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HARPER v. UNITED STATES

UNITED STATES DISTRICT COURT FOR THE EASTERN DISTRICT OF NEW YORK


September 6, 1996

ISOLEEN HARPER, Plaintiff, against UNITED STATES OF AMERICA, Defendant.

The opinion of the court was delivered by: GLASSER

MEMORANDUM AND ORDER

 GLASSER, United States District Judge:

 SUMMARY

 Plaintiff brings this action under the Federal Tort Claims Act (28 U.S.C. §§ 1346(b), 2671-80) for injuries sustained as a result of a slip and fall on a wet floor inside a post office.

 The defendant moves the court for summary judgment on the ground that the slip and fall occurred while it was raining outside, and that, under New York law, the Government had no duty to correct the wet floor condition until after the rainfall stopped.

 BACKGROUND

 For the purpose of this motion the following material facts are assigned to be true *fn1"

 On March 7, 1992, at approximately 1 p.m., Plaintiff Isoleen Harper ("Harper") slipped and fell on a wet floor inside the U.S. Postal Service Brevoort Station in Brooklyn, New York. Def. 3(g) State. PP1-2. It was railing outside at the time Harper fell, and it had been doing so during the hours preceding the plaintiff's fall, and during the evening of the previous day. Pl.'s Aff. in Opp. 2(g); Def. 3(g) State. PP1-2. At the time of Harper's fall, no floor coverings were laid inside the post office, and no signs warning of a slippery floor were posted. Pl.'s Aff. in Opp. P2(h). Harper injured her right arm and shoulder in the fall and required surgery. Pl.'s Aff. in Opp. P2(a). She filed this action on March 8, 1994, alleging negligence by the Government in permitting the floor surface to remain wet and slippery and seeking damages in the sum of $ 500,000. The Government moves to dismiss the complaint on the ground that it had no duty to wipe the wetness from the post office lobby until the rain stopped.

 DISCUSSION

 I. The Standard for Granting Summary Judgment

 Summary judgment is appropriate "if the pleadings [and] depositions... together with the affidavits ... show that there is no genuine issue of material fact and that the moving party is entitled to judgment as a matter of law." Fed. R. Civ. P. 56(c). A "moving party is 'entitled to judgment as a matter of law' [if] the nonmoving party has failed to make a sufficient showing on an essential element of her case with respect to which she has the burden of proof." Celotex Corp. v. Catrett, 477 U.S. 317, 323, 91 L. Ed. 2d 265, 106 S. Ct. 2548 (1986). A genuine factual issue exists if there is sufficient evidence favoring the nonmovant such that a jury could return a verdict in its favor. See Anderson v. Liberty Lobby, Inc., 477 U.S. 242, 249, 91 L. Ed. 2d 202, 106 S. Ct. 2505 (1986). Therefore, in response to a summary judgment motion, the nonmoving party must come forward with facts, and not merely doubts as to the veracity of the moving party's allegations: "Rule 56(e) requires the nonmoving party to go beyond the pleadings and by her own affidavits, or by the 'depositions, answers to the interrogatories, and admissions on file,' designate 'specific facts showing that there is a genuine issue for trial.'" Celotex, 477 U.S. at 324.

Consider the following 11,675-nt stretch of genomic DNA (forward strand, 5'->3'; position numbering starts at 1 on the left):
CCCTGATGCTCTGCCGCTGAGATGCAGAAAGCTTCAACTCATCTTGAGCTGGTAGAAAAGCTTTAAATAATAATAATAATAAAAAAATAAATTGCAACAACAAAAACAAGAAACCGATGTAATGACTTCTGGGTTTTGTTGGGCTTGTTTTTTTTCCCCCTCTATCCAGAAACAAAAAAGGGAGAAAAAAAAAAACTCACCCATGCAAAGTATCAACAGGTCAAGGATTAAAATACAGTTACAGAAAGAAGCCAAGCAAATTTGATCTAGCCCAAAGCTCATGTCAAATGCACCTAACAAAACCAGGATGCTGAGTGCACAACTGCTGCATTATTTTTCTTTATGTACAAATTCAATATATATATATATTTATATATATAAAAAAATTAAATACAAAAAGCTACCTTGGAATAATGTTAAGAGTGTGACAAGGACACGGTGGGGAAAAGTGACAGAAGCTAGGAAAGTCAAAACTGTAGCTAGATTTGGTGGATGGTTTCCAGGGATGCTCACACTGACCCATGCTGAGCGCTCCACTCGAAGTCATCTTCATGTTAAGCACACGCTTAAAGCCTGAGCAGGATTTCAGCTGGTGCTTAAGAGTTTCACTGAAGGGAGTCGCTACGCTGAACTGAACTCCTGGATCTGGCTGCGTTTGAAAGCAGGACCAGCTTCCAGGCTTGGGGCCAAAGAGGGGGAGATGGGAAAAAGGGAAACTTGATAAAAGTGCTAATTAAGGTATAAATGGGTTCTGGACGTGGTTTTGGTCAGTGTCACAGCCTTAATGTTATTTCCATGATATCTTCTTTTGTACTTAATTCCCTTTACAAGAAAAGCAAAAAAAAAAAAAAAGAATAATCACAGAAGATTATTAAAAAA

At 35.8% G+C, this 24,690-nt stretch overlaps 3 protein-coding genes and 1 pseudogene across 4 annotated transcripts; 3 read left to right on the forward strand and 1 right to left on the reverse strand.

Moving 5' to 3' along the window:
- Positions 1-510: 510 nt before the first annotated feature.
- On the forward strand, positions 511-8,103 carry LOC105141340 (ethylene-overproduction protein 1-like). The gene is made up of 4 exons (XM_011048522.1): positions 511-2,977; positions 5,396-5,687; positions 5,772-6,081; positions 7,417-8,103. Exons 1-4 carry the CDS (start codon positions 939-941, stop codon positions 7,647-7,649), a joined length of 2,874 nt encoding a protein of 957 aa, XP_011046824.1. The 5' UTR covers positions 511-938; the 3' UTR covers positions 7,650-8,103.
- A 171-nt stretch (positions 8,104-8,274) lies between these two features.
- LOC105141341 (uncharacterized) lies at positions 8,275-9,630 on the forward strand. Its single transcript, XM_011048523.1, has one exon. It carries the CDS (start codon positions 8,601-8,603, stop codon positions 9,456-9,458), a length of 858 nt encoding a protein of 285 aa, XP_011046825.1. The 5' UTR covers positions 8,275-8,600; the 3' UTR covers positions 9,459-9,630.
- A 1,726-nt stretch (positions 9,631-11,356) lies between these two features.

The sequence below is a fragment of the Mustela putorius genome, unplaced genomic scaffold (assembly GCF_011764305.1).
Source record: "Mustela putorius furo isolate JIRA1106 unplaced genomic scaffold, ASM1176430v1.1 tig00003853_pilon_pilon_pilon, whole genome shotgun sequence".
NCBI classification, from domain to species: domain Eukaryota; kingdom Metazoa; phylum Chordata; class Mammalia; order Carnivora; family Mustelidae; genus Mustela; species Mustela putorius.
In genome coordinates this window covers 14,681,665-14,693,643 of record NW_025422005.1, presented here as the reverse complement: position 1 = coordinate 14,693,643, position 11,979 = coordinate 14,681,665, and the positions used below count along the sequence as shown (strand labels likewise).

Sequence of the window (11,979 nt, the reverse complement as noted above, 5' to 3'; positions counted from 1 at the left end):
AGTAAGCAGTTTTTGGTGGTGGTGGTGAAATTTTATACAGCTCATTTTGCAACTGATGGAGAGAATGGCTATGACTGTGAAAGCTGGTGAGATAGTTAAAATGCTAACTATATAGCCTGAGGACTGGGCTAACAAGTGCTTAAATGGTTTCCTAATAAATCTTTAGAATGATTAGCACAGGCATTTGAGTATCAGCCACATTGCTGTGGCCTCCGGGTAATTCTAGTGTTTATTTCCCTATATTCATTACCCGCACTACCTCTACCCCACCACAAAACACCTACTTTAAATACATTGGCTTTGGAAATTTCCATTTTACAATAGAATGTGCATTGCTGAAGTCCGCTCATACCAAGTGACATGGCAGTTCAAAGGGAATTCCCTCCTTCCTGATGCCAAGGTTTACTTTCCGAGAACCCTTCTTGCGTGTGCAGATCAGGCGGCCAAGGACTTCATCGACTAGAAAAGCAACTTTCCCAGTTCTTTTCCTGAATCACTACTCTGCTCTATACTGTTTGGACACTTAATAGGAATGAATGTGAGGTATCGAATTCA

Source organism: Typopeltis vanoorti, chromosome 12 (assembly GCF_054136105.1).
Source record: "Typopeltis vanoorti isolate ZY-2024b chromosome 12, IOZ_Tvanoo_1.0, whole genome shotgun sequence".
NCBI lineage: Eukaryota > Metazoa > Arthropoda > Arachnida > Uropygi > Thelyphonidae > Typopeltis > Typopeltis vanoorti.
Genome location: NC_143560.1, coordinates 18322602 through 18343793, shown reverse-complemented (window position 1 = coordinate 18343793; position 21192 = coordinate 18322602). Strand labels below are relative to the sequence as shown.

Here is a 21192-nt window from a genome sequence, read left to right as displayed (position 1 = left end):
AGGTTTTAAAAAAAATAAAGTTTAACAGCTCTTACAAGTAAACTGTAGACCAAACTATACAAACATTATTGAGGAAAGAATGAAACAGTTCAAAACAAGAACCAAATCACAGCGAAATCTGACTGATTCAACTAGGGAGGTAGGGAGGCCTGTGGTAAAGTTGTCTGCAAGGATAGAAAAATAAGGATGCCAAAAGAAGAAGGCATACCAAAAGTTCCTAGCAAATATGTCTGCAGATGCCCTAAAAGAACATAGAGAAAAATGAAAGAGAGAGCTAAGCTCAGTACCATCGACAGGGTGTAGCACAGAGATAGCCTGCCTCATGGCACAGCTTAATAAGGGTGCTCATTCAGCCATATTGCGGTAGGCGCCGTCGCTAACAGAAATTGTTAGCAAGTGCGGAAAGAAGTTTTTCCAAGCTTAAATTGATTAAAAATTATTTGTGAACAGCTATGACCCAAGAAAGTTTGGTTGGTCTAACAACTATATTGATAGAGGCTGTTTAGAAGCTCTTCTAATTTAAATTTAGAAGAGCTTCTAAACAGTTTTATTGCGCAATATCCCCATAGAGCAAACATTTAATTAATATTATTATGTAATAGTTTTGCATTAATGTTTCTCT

In considering a motion for summary judgment, "the judge's function is not himself to weigh the evidence and determine the truth of the matter but to determine whether there is a genuine issue for trial." Anderson, 477 U.S. at 249. In doing so, "the district court must draw all reasonable inferences and resolve all ambiguities in favor of the nonmoving party and grant summary judgment only if no reasonable trier of fact could find in favor of the nonmoving party." Sutera v. Schering Corp., 73 F.3d 13, 16 (2d Cir. 1995)(citing Taggart v. Time, Inc., 924 F.2d 43, 46 (2d Cir. 1991)).

 II. The Federal Tort Claims Act

 The Federal Tort Claims Act removes the sovereign immunity of the United States from suits in tort, and, with certain exceptions, renders the Government liable in tort as a private individual would be under like circumstances. Richards v. United States, 369 U.S. 1, 6, 7 L. Ed. 2d 492, 82 S. Ct. 585 (1961). Under the Federal Tort Claims Act, actions brought against the United States "for money damages ...for personal injury...caused by the negligent or wrongful act or omission of any employee of the Government ... [shall be determined] in accordance with the law of the place where the act or omission occurred." 28 U.S.C. § 1346(b). Since the alleged negligent acts of the Government occurred at a post office in Brooklyn, New York, the court must apply the law of the State of New York.